neatonk edited this page Aug 14, 2012 · 4 revisions
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Creating a Bootstrap File

Making changes to the core language (as defined in joxa/compiler.jxa) is a bit of a delicate dance or perhaps its better to say its like redesigning, building and installing the engine of a jet while the jet is doing mach 3 over the Mohave desert. That is to say, that its delicate and easy to mess up. The goal of this document is to show the way you should work on Joxa along with some tips and tricks to reduce the pain when things go wrong.

Making the Changes

You absolutely want each of your changes to be small and self contained. As you finish each discrete change you want to create a commit for that change. Being able to go back to a minimal working set is critically important.

Steps to Making the Change

  1. Make your changes to the way compiler.jxa processes files. NOTE: do not yet make the syntax changes to compiler.jxa. That is don't make code in compiler.jxa match whatever syntax you have added to core.

  2. Make sure it works.

    A. Adjust the tests to your new syntax, make sure they pass (cucumber, eunit, proper).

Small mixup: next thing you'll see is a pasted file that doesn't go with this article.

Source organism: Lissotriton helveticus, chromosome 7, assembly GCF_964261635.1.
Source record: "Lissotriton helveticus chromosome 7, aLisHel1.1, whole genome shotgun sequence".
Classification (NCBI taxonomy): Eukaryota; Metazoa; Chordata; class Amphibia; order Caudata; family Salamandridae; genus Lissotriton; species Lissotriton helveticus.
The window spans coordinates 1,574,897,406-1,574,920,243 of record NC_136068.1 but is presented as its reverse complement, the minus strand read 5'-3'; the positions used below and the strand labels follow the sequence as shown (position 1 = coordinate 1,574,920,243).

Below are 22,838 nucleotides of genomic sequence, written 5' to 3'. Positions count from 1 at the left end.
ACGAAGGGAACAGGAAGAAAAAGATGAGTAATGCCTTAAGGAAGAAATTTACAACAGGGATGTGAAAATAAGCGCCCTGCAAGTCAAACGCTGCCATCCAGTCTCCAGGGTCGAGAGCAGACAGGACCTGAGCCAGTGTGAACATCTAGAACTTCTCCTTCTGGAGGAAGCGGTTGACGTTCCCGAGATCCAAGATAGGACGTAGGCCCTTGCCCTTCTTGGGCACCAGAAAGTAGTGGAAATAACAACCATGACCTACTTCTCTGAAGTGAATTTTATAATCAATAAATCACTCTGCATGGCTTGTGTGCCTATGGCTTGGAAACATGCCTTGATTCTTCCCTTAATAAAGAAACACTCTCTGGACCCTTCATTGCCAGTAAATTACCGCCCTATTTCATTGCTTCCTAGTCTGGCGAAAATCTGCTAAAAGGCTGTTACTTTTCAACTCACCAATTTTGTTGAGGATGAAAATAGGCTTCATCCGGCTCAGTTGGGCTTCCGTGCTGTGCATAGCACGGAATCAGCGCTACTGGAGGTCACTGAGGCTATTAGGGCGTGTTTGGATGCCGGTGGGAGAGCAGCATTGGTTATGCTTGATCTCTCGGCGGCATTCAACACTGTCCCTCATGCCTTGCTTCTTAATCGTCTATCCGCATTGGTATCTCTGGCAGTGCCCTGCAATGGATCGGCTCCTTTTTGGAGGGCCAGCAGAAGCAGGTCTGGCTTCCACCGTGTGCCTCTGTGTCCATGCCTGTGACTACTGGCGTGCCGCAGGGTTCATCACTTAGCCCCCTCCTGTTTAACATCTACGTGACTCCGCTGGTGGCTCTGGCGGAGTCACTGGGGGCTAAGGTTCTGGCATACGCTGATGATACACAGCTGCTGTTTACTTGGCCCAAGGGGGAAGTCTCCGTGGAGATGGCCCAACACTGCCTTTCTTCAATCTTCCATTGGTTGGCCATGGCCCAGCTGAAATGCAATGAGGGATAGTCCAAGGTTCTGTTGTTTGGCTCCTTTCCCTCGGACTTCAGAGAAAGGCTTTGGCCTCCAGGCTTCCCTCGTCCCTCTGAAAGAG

B. Make sure the compiler can compile itself. Make a copy of compiler.jxa somewhere and run the compiler on that in bootstrap mode. You can run the following in the project root to do this.

    $> make bootstrap-test
  3. Assuming everything works and the compiler can now build itself, you need to create a new jxa_bootstrap helper module. You do that by compiling the compiler with itself with the --bootstrap and --ast flags. This will output a ./joxa/compiler.ast to the project root. That contains the raw erlang terms that make up the core AST for the compiler. Copy that (yes all 27-28 thousand lines) into jxa_bootstrap.erl. (You may want to use vim for this, emacs gets hung up on the syntax highlighting with a file that big), replace the AST that is there with the new AST. Use find and replace to replace instances of 'joxa.compiler' with Name.

  4. Now make the code in joxa/compiler.jxa match the syntax changes you just finished making. Run the following tests, they all must pass for things to be accepted.

    $> sinan cucumber
    $> sinan eunit
    $> sinan proper

Assuming that all the tests pass you are now golden and have your changes bootstrapped into the system.